2 Tbl. Lavender flowers
2 Tbl. Borage flowers
1 Cup white wine Vinegar
Few sprigs Lavender or Nasturtiums
In a small jar, place nasturtiums, lavender and borage flowers; pour vinegar over flowers and seal jar. Let stand in a cool dark place for at least 3 to 4 weeks. Check after a few weeks to make sure the flowers are still covered by the vinegar, adding more if necessary and resealing the bottle. Strain the vinegar and pour into 1/2 pint bottle. Insert flower sprigs into the bottle and seal. Great for fruit-salad dressings or sweet-and-sour sauces, this pastel colored vinegar also imparts a light, fragrant flavor when splashed over green salads or grilled vegetables. Just be sure to use pesticide-free flowers.
4 cups red wine vinegar
8 sprigs fresh parsley
2 teaspoons thyme leaves
1 teaspoon rosemary leaves
1 teaspoon sage leaves
Thoroughly wash herbs and dip in solution of 1 teaspoon household bleach in 6 cups water. Rinse thoroughly under cool running water and pat dry. Place herbs in sterilized quart jar. Heat vinegar to just below boiling point (190 F); pour over herbs. Cap tightly and allow to stand in cool, dark place for three to four weeks, shaking occasionally. Strain out herbs. Pour vinegar into clean sterilized bottles with tight fitting covers. Add a fresh sprig of cleaned and sanitized parsley, if desired. Store in the refrigerator. Makes 1 quart.
2 cups raspberries
2 cups red wine vinegar
2 Tablespoons sugar or honey
Combine ingredients in glass or enamel pot. Warm for 10 minutes; remove from heat, cool, cover. Let stand 3 to 4 weeks; strain, pressing to extract all of the juices. Rebottle.
Lemon Herb Vinegar
4 cups of white wine vinegar
2 cups of lemon thyme sprigs
1 cup lemon balm leaves
1 cup lemon verbena sprigs
One continuance peel from a fresh lemon
Sterilize a six cup bottle. Rinse and thoroughly dry the fresh herbs and lemon peel. Put the herbs and peel into the bottle and pour the warmed vinegar over the material. Allow the mixture to cool. Seal with a non metallic cap. In 2 weeks strain and divide into smaller bottles.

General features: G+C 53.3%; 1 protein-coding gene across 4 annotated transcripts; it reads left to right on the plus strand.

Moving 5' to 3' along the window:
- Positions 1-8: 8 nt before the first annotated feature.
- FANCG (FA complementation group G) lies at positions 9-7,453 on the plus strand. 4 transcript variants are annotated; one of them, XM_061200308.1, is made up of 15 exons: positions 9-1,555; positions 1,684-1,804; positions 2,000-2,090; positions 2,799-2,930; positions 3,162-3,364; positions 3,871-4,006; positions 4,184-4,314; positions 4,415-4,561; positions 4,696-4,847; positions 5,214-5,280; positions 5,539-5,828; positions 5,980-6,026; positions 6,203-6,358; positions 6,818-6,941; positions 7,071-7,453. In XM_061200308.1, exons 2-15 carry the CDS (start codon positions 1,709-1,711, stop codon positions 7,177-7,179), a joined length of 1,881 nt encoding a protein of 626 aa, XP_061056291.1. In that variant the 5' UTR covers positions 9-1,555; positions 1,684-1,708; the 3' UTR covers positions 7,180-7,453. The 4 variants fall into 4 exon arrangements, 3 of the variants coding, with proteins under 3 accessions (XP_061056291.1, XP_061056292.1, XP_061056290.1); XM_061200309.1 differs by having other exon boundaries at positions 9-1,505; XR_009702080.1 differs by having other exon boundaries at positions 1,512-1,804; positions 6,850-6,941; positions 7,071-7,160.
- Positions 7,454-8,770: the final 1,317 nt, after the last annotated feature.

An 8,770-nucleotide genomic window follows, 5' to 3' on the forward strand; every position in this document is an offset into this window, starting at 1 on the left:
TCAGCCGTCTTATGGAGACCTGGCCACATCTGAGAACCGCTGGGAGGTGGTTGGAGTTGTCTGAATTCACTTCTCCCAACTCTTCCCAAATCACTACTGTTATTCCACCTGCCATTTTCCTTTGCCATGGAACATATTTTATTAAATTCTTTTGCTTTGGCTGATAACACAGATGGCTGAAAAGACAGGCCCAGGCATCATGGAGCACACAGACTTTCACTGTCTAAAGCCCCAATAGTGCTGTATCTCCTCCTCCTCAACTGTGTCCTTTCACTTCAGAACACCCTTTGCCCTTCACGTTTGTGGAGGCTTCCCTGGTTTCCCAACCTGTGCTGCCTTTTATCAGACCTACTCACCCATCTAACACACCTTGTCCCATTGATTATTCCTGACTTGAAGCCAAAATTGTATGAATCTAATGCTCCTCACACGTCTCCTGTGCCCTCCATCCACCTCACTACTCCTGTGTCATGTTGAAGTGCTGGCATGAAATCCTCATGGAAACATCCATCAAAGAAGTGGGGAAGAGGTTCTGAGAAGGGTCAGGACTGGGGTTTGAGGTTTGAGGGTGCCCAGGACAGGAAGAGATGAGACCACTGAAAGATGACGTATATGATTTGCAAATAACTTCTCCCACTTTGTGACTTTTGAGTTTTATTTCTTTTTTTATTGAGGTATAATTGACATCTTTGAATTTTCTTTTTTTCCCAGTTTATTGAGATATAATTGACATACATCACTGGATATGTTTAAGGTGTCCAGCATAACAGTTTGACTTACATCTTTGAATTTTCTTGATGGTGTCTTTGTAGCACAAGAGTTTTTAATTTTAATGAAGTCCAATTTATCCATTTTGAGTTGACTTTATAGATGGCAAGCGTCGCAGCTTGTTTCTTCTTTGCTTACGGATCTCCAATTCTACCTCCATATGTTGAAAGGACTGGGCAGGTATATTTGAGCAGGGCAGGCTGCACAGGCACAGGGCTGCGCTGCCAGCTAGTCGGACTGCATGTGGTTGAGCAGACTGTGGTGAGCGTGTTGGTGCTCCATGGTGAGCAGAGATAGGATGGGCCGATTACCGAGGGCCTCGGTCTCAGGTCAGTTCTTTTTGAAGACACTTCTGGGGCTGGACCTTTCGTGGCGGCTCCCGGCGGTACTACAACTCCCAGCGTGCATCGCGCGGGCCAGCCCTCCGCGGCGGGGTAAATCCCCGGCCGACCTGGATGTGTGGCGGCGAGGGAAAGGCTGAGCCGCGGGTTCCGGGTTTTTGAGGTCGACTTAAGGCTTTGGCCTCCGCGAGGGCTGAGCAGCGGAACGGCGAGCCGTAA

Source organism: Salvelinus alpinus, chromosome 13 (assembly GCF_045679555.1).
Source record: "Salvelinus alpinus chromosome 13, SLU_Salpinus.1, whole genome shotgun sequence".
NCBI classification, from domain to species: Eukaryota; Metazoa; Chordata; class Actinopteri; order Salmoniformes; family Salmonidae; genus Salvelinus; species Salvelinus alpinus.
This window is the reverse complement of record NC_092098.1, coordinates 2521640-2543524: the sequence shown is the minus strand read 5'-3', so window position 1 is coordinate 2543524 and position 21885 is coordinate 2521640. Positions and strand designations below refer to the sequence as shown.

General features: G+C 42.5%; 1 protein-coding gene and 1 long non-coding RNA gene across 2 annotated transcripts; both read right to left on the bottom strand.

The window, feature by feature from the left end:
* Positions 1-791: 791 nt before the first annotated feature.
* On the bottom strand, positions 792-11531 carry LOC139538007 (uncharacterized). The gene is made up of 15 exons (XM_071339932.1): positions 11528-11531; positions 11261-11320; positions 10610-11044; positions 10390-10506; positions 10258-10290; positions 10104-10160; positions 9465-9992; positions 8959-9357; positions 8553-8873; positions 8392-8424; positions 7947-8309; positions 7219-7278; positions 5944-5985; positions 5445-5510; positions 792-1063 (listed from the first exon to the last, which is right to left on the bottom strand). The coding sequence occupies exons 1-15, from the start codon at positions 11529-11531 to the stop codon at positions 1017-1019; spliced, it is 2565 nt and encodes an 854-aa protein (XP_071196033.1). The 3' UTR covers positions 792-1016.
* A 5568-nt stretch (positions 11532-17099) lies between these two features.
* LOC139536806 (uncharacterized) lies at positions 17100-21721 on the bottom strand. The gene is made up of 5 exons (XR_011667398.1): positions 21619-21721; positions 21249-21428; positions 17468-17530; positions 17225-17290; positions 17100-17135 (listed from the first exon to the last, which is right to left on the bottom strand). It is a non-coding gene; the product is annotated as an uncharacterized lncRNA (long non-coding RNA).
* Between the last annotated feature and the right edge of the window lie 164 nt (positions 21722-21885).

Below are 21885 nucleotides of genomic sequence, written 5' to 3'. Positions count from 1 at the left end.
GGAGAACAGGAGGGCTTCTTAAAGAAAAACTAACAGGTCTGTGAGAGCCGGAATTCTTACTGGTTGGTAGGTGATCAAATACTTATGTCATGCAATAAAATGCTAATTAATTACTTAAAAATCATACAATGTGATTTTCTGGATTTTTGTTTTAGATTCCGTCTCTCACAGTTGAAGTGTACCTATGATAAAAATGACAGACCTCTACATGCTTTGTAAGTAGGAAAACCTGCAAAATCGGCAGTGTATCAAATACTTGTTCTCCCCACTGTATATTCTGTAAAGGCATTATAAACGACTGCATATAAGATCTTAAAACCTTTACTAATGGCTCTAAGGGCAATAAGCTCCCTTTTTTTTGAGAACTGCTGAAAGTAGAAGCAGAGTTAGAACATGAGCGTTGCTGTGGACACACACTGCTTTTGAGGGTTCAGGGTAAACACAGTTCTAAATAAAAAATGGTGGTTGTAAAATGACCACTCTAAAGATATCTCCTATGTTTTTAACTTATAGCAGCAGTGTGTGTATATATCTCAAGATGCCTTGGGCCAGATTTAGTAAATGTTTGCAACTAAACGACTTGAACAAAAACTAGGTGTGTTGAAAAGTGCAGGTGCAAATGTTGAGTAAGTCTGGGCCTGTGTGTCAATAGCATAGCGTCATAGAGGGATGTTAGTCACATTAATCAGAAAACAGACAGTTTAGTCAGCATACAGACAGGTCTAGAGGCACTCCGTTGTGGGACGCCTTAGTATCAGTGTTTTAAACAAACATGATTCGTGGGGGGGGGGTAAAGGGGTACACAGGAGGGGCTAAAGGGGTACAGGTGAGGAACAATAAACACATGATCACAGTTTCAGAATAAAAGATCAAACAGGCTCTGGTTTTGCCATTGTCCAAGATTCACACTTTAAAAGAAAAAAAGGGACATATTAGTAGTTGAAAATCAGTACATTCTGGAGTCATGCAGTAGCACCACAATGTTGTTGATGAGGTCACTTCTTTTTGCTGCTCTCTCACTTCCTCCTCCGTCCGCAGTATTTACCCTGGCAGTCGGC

1 1/2 cups fresh borage flowers (add a little of the stem and leaves for more intense flavor)
Wash and blot dry.
4 cups white wine vinegar
Place in large jar. Heat vinegar to just before boil. Pour into jar. Stir. Place in dark place for 3 to 4 weeks, stirring from time to time.
Herbal combinations to flavor different types of vinegars:
Apple Cider Vinegar
~Dill, bay leaves, and garlic
~Horseradish, shallot, and hot red pepper
~Dill, mustard seeds, lemon balm, and garlic
~Tarragon, chives, lemon balm, shallots, and garlic
~Garlic, basil, whole cracked nutmeg, and whole cloves
~Lemon balm, lemon verbena, lemon thyme, lemongrass, and lemon zest
Red Wine Vinegar
~Thyme, rosemary, hyssop, fennel, oregano, and garlic
~Lemon thyme, rosemary, and black peppercorns
~Rosemary, savory, sage, basil, bay and garlic
~Garlic, jalapeno peppers, and black peppercorns
~Basil, oregano, garlic, and black peppercorns
~Thyme, rosemary, oregano and basil
~Sage, parsley, and shallots
~Burnet, borage, and dill
~Cilantro, hot red pepper, and garlic
~Lemongrass, lemon verbena, lemon zest, and green peppercorns
~Marjoram, burnet, and lemon balm
~Basil, rosemary, tarragon, dill, sorrel, mint, chives, and garlic
~Parsley, thyme, rosemary, and bay
~Rosemary, oregano, sage, basil, parsley, garlic, and black peppercorns
~Shallot, thyme, and bay
~Sage, whole allspice berries, cloves and cinnamon stick
White Wine Vinegar
~Basil, parsley, fennel, and garlic
~Dill, basil, tarragon, and lemon balm
~Mint, lemon balm, and lemon basil
~Rosemary, thyme, marjoram, savory, lavender, bay, garlic and hot red pepper
A vinaigrette is just a simple quick and easy way to dress a salad without sacrificing the taste. Usually a vinaigrette calls for oil in a 3 to 1 ratio to the vinegar. That's what's so much fun about using vinaigrettes. You can experiment and use all of those vinegars and oils you've made from the herbs in your garden.
¼ cup Raspberry Vinegar
½ cup olive oil
1 Tablespoon honey
1 teaspoon lemon juice
salt & pepper to taste
¼ cup Herb Vinegar
¾ cup olive oil
1 teaspoon honey
¼ teaspoon each salt & pepper
1 Tablespoon herbs (chervil, chives, parsley or tarragon)
If you or your group are interested in a hands on demonstration which includes a Tinker Herb Garden walk and a make and take program, call Arleen Oliver at the Tinker Homestead to schedule at 585-359-7042.